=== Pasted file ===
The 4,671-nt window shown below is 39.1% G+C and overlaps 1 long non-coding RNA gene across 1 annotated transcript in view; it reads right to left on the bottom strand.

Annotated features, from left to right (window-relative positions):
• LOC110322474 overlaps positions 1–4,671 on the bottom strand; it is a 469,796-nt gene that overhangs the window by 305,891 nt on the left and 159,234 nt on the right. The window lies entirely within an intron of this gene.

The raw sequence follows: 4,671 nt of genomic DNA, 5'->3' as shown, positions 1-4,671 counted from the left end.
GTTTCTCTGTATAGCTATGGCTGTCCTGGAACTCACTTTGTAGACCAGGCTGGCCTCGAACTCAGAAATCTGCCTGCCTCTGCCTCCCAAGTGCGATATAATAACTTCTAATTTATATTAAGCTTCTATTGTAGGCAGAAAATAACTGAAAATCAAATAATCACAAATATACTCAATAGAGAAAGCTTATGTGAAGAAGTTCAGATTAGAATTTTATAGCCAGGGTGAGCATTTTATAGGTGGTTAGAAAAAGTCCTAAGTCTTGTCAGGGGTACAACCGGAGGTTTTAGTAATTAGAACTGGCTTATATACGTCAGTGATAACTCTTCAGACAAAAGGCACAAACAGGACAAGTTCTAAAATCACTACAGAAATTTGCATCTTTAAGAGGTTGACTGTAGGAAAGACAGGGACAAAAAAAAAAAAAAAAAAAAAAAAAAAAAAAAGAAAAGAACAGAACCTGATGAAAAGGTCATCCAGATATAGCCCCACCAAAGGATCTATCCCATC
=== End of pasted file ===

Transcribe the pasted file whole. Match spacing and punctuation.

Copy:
The 4,671-nt window shown below is 39.1% G+C and overlaps 1 long non-coding RNA gene across 1 annotated transcript in view; it reads right to left on the bottom strand.

Annotated features, from left to right (window-relative positions):
• LOC110322474 overlaps positions 1–4,671 on the bottom strand; it is a 469,796-nt gene that overhangs the window by 305,891 nt on the left and 159,234 nt on the right. The window lies entirely within an intron of this gene.

The raw sequence follows: 4,671 nt of genomic DNA, 5'->3' as shown, positions 1-4,671 counted from the left end.
GTTTCTCTGTATAGCTATGGCTGTCCTGGAACTCACTTTGTAGACCAGGCTGGCCTCGAACTCAGAAATCTGCCTGCCTCTGCCTCCCAAGTGCGATATAATAACTTCTAATTTATATTAAGCTTCTATTGTAGGCAGAAAATAACTGAAAATCAAATAATCACAAATATACTCAATAGAGAAAGCTTATGTGAAGAAGTTCAGATTAGAATTTTATAGCCAGGGTGAGCATTTTATAGGTGGTTAGAAAAAGTCCTAAGTCTTGTCAGGGGTACAACCGGAGGTTTTAGTAATTAGAACTGGCTTATATACGTCAGTGATAACTCTTCAGACAAAAGGCACAAACAGGACAAGTTCTAAAATCACTACAGAAATTTGCATCTTTAAGAGGTTGACTGTAGGAAAGACAGGGACAAAAAAAAAAAAAAAAAAAAAAAAAAAAAAAAGAAAAGAACAGAACCTGATGAAAAGGTCATCCAGATATAGCCCCACCAAAGGATCTATCCCATC